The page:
LONDON (Reuters) – The Scottish Parliament on Tuesday approved plans to make sanitary products available to all women, the first nation in the world to do so.
Feminine hygiene products are seen in a pharmacy in London, Britain, March 18, 2016. Prime Minister David Cameron won support at an EU summit on Thursday to end self – saying “stamp tax” which has become political football for the British campaigning to leave the EU in a referendum in June. / Photo taken on November 26, 2018 / REUTERS / Stefan Wermuth
The legislation would make tampons and sanitary pads available in designated public places such as community centers, youth clubs and pharmacies, at an estimated annual cost of £ 24.1 million ($ 31.2 million).
The Scottish period products (free supply) bill went through its first phase with 112 votes in favor, no against and one abstention. He now proceeds to the second stage, where members of the Scottish decentralized Parliament can propose amendments.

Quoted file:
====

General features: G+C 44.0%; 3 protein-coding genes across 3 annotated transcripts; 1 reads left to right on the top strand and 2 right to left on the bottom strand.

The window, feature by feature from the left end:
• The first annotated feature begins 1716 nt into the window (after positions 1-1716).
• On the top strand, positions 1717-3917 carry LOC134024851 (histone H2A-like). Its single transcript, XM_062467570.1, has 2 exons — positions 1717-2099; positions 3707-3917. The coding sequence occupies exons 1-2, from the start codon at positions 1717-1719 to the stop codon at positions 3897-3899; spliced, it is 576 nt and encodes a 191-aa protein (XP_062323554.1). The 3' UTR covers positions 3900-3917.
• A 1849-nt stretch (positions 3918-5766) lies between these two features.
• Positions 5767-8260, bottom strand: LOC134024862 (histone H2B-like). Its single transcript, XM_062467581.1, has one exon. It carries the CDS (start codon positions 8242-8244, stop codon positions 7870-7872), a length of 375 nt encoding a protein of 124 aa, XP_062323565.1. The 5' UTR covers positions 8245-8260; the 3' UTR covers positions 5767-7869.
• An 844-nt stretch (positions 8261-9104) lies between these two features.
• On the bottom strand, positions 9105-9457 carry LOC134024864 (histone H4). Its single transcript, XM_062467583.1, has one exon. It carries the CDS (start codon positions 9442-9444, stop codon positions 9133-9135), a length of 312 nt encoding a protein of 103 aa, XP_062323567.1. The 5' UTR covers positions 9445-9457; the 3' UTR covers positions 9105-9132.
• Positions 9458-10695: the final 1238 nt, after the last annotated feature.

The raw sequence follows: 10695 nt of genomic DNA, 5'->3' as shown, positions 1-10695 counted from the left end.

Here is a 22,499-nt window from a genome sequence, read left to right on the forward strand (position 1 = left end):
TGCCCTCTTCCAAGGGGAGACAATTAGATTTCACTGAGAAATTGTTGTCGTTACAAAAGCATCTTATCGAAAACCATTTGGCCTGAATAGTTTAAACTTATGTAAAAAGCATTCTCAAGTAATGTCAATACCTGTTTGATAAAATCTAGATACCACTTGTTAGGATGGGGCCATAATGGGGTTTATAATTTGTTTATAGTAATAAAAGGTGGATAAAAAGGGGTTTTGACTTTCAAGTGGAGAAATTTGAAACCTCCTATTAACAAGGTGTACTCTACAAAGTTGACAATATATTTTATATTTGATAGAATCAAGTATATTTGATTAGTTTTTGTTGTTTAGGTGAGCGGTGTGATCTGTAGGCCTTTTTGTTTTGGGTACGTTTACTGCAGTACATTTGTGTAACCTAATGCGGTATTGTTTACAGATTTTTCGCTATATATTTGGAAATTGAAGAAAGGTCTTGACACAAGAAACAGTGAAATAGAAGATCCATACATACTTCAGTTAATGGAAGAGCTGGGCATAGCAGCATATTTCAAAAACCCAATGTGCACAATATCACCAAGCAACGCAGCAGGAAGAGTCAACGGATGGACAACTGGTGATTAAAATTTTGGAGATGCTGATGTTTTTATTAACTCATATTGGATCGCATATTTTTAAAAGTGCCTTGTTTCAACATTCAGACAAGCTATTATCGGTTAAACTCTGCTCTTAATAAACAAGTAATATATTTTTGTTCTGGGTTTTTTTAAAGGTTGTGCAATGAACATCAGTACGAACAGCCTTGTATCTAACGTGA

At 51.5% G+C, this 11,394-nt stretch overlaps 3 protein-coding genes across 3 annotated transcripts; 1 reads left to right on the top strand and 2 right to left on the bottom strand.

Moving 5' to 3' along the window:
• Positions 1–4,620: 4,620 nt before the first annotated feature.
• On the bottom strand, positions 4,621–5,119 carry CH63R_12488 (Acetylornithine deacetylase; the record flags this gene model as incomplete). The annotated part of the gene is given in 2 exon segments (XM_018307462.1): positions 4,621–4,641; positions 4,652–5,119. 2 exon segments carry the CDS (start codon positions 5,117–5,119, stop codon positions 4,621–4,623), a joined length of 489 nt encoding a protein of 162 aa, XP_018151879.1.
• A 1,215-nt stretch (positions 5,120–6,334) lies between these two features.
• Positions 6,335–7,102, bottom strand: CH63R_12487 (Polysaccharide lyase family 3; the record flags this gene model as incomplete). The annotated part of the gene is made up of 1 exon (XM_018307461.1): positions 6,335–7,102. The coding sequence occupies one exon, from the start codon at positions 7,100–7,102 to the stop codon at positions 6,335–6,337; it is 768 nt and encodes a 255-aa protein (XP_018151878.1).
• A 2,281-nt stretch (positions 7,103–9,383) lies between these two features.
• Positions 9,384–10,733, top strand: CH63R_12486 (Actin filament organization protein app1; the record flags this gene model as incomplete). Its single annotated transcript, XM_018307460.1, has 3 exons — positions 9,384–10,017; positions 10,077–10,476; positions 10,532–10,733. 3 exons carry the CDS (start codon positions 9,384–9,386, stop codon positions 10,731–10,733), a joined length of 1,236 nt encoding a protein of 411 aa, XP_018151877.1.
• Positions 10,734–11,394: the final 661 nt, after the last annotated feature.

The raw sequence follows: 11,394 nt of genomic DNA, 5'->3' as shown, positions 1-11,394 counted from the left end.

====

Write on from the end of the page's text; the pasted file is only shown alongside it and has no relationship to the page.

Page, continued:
During the debate, the proponent of the bill, Monica Lennon, declared that the adoption of this bill would constitute a “decisive moment to normalize menstruation in Scotland and send this real signal to the inhabitants of this country on the seriousness with which Parliament takes gender equality ”.
MP Alison Johnstone asked, “Why is it that toilet paper is considered a necessity in 2020, but not vintage products?” Being financially penalized for a natural bodily function is neither fair nor just. ”
In 2018, Scotland became the first country in the world to provide free health products to schools, colleges and universities.
Health products in the UK are currently taxed at 5%. The government of former Prime Minister David Cameron has declared that it wants to end this “buffer tax”, but that its hands are bound by European Union rules which set tax rates for certain products .
The government has announced that it will lower the tax in 2016, but that hasn’t happened yet.
Earlier on Tuesday, Lennon joined a rally outside the Scottish parliament and held a sign saying, “Access to menstrual products is a right. Period.”
($ 1 = 0.7714 pounds)
Reporting by Elizabeth Howcroft; edited by William Maclean and John Stonestreet